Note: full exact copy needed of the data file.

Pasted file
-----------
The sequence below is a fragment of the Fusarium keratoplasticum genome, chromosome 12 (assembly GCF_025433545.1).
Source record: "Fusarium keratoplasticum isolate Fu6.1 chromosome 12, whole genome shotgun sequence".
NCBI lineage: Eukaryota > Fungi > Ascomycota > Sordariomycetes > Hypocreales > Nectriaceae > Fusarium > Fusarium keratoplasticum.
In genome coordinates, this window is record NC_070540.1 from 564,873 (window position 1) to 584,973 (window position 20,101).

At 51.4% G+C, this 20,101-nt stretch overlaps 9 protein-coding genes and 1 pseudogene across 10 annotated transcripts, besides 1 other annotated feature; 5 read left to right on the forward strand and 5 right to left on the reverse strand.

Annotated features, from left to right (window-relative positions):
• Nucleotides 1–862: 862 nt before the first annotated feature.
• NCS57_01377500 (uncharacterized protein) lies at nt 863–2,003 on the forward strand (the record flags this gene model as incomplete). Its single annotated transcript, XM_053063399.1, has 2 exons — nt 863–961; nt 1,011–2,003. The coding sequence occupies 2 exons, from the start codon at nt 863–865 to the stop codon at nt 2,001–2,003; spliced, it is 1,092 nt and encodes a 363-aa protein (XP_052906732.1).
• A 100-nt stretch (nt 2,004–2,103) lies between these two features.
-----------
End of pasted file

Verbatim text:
The sequence below is a fragment of the Fusarium keratoplasticum genome, chromosome 12 (assembly GCF_025433545.1).
Source record: "Fusarium keratoplasticum isolate Fu6.1 chromosome 12, whole genome shotgun sequence".
NCBI lineage: Eukaryota > Fungi > Ascomycota > Sordariomycetes > Hypocreales > Nectriaceae > Fusarium > Fusarium keratoplasticum.
In genome coordinates, this window is record NC_070540.1 from 564,873 (window position 1) to 584,973 (window position 20,101).

At 51.4% G+C, this 20,101-nt stretch overlaps 9 protein-coding genes and 1 pseudogene across 10 annotated transcripts, besides 1 other annotated feature; 5 read left to right on the forward strand and 5 right to left on the reverse strand.

Annotated features, from left to right (window-relative positions):
• Nucleotides 1–862: 862 nt before the first annotated feature.
• NCS57_01377500 (uncharacterized protein) lies at nt 863–2,003 on the forward strand (the record flags this gene model as incomplete). Its single annotated transcript, XM_053063399.1, has 2 exons — nt 863–961; nt 1,011–2,003. The coding sequence occupies 2 exons, from the start codon at nt 863–865 to the stop codon at nt 2,001–2,003; spliced, it is 1,092 nt and encodes a 363-aa protein (XP_052906732.1).
• A 100-nt stretch (nt 2,004–2,103) lies between these two features.